It’s simply not possible to drive from the SF Bay Area to Tahoe in a reasonable amount of time with the US spec’d i3 without using the REx. Of course if you have the patience to charge every 60 to 80 miles, you can drive your i3 from the Bay Area to Tahoe or anywhere else for that matter. But that is impractical, even with with so-called fast chargers.
I drive the BMW i3 from my home in Mountain View, California to Donner Memorial Park in Truckee. The state park is placed at one of the sites where the ill-fated Donner Party settled for the winter in 1846. The snow that winter was as high as the memorial behind the i3.
I’ve asserted that such a drive is simply not possible in a US spec i3 without becoming speed limited. How speed limited is a function of the slope of the road as discussed in this post. But what would happen if CARB’s artificial limitation on the BEVx was removed? It just so happens that the European manifestation of the i3 is a perfect comparison tool.
To learn how the Yankee version of the i3 compares to it’s schnitzel eating cousin, I’ll take two test drives. The first I’ll call The Apple Pie Test and the second The Lederhosen Test.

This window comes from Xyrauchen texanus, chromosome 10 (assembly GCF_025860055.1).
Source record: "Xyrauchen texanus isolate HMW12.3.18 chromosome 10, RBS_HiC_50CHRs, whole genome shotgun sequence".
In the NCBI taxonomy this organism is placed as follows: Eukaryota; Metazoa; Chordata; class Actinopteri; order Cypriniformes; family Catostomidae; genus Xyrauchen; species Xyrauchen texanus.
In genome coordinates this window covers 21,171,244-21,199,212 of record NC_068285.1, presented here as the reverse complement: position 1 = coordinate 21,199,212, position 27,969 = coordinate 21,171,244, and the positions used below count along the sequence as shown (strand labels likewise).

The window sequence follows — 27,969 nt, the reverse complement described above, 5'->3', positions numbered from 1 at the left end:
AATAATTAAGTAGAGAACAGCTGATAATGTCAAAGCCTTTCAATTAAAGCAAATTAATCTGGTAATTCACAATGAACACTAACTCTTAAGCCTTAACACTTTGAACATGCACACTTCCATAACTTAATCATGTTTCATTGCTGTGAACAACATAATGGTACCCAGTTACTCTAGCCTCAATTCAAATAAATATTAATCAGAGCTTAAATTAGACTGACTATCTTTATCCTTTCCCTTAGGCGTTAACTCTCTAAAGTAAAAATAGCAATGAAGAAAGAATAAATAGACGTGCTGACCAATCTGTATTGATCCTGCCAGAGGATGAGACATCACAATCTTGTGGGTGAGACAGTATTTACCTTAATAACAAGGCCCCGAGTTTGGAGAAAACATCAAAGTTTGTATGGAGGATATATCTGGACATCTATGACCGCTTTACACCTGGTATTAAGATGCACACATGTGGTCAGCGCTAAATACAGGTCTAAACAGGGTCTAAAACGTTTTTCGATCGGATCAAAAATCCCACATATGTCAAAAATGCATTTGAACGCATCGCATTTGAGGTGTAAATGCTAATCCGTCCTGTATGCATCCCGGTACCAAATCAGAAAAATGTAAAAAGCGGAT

The purpose of these tests isn’t to prove you can drive an i3 to Tahoe by taking logical opportunities to charge. You can. It’s been done. The purpose is to prove the assertions the US-spec’d i3 REx is hobbled as compared to its European counterpart and second (and more importantly) that an i3 REx is more than a great EV; it has potential to be the only car you need.
The Apple Pie Test
The Apple Pie Test is simple: try to “REx it” to Tahoe and see how far you get. (Oh, I’ve made REx a verb, but the Oxford dictionary hasn't caught up yet.) Since this is my test, I get to make up the rules. The rule is simply to take a BMW i3 REx as CARB intended it to be delivered to the public and drive it along I-80 until the car becomes speed limited.
To do this test I left the Benicia, California, CCS fast-charger with 90% SOC and a predicted range of 60 miles. The drive toward the Tahoe region is essentially flat for about 63 miles along I-80, then the road climbs into the Sierra Nevada mountains. I planned this section of the drive to be all electric until such time I hit the foothills. The goal was to set the cruise control to the posted speed limit (65 MPH) and simply keep driving powered by the REx until the car became speed limited.